I was a newlywed & let him have his way.
    I have learned so much from you over the years & have shared it with family & friends that now my husband let’s me makes all color related decisions.

  • I love the ‘which bathroom do you prefer’. Putting these images side by side is brilliant. The old adage ‘a picture speaks a thousand words’ couldn’t be more true.

  • Cathy Gibson says:

    This will be awesome. Maria you are the best instructor and the things I have learned from you so far have changed my life and elevated my career! I am running not walking to sign up and any of you reading this should too!

  • Kim M. says:

    Thank you so much for offering this webinar to all of us. I just registered and can’t wait to get started!

  • Toni t says:

    I am soooooooooooo excited to be able to participate in “summer school ” We’ve lived in our dated condo three years and I have saved my money for a redo this fall. This is PERFECT timing.
    Thanks for the upcoming webinar.


  • Sylvia says:

    Oh boy…I guess I need this course since I preferred the bathroom on the left:)

  • Jacquelyn says:

    I actually think a fair comparison to your builder bath would be another builder grade bath; not a bath done by a designer, styled and professionally photographed bath. The bath on the left although could be much better will never be the bath on the right if you are having to choose from a limited number of choices from a builder.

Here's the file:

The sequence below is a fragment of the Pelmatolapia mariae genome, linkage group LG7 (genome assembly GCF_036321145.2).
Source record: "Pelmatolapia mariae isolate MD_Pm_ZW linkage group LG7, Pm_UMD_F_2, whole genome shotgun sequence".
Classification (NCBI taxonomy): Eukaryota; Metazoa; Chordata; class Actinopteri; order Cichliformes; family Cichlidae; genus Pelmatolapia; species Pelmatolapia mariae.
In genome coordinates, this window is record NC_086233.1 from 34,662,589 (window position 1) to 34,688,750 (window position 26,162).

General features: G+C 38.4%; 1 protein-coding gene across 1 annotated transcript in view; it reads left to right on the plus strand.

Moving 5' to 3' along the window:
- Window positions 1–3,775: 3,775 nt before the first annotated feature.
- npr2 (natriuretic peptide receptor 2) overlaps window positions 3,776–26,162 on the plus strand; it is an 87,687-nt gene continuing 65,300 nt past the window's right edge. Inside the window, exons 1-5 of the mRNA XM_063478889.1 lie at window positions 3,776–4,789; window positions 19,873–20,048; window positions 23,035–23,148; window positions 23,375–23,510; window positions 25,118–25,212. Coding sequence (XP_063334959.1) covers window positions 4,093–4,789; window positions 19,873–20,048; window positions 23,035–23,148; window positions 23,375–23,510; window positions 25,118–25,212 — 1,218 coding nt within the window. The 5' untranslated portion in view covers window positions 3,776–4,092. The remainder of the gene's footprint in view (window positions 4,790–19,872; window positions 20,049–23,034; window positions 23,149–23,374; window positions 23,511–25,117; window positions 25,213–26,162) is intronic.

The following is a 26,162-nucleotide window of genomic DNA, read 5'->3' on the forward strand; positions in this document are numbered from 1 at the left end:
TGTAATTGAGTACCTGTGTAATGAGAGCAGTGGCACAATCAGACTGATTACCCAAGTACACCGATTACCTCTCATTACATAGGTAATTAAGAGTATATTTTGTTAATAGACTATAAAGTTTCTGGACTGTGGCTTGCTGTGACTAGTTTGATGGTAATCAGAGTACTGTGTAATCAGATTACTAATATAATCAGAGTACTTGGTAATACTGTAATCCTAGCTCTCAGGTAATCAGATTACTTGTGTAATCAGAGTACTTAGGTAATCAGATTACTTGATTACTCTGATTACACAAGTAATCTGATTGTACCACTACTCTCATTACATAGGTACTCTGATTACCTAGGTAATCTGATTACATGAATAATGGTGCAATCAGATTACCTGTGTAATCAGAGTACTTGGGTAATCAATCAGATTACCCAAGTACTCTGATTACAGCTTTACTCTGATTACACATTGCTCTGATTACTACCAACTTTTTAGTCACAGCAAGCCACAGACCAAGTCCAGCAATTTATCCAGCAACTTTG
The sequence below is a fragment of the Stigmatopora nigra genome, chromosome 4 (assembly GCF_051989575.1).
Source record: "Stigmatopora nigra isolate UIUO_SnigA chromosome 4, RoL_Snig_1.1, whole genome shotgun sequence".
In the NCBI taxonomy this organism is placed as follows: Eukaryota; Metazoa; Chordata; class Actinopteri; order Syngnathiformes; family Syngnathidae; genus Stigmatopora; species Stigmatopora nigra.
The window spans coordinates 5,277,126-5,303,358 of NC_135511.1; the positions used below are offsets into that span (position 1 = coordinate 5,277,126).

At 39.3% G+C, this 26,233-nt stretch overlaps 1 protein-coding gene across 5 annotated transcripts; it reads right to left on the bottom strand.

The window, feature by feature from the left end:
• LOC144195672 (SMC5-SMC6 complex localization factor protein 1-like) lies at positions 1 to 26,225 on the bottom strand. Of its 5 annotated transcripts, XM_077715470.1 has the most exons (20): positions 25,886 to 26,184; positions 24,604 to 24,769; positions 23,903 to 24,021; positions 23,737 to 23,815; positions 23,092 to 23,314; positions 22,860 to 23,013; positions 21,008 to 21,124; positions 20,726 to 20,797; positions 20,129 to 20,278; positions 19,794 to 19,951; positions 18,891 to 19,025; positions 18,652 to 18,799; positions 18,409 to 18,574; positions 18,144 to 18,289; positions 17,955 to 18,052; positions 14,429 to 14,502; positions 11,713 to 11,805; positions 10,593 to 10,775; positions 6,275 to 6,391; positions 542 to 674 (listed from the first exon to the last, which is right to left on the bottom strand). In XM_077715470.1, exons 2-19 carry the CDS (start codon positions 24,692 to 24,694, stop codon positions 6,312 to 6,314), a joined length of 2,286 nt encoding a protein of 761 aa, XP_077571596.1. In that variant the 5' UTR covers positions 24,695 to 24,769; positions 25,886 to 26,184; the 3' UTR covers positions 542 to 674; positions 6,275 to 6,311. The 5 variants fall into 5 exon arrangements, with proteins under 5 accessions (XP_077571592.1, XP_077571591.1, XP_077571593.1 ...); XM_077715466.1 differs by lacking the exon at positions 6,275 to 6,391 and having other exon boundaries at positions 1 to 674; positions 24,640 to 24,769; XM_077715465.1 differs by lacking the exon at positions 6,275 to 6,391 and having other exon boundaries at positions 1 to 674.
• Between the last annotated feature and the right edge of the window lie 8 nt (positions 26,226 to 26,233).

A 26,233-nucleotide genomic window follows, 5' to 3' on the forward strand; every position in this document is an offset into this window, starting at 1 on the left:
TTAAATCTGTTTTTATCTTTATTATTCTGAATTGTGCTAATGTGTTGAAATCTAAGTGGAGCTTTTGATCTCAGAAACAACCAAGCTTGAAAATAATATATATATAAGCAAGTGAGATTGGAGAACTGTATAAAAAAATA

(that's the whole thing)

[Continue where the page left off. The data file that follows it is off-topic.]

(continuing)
• Maria Killam says:

      Fair comment, however this is a course to help homeowners NOT end up with that bathroom. Just by choosing the RIGHT floor tile, countertop and getting rid of the obligatory strip of accent tile would have gone a long way to making the example bathroom NOT look like a builder bathroom.

      • Jacquelyn says:

        I agree with you; that is why it would be really effective to compare the poorly done builder bath with a well done builder bath. This would help homeowners see what they can end up with given their limited choices. It won’t be the bath on the right either.

        I do love your blog and all the color advice. It’s been very helpful to me.

        • Pamela says:

          I think the problem is there are no well done builder bath photos to choose from. Where would one go to to pin a nice builder bath? Why do builders offer a granite to people and then force them to search on their own for coordinating finishes? When they offer that counter top they should have a matching floor tile chosen to go with it already.

  • Phyllis says:

    Hi Maria. Someday could you please do a post about selecting the right grout color to go with the tile? I would love to learn more about “color theory” and how colors play off one another as it applies to tile and grout.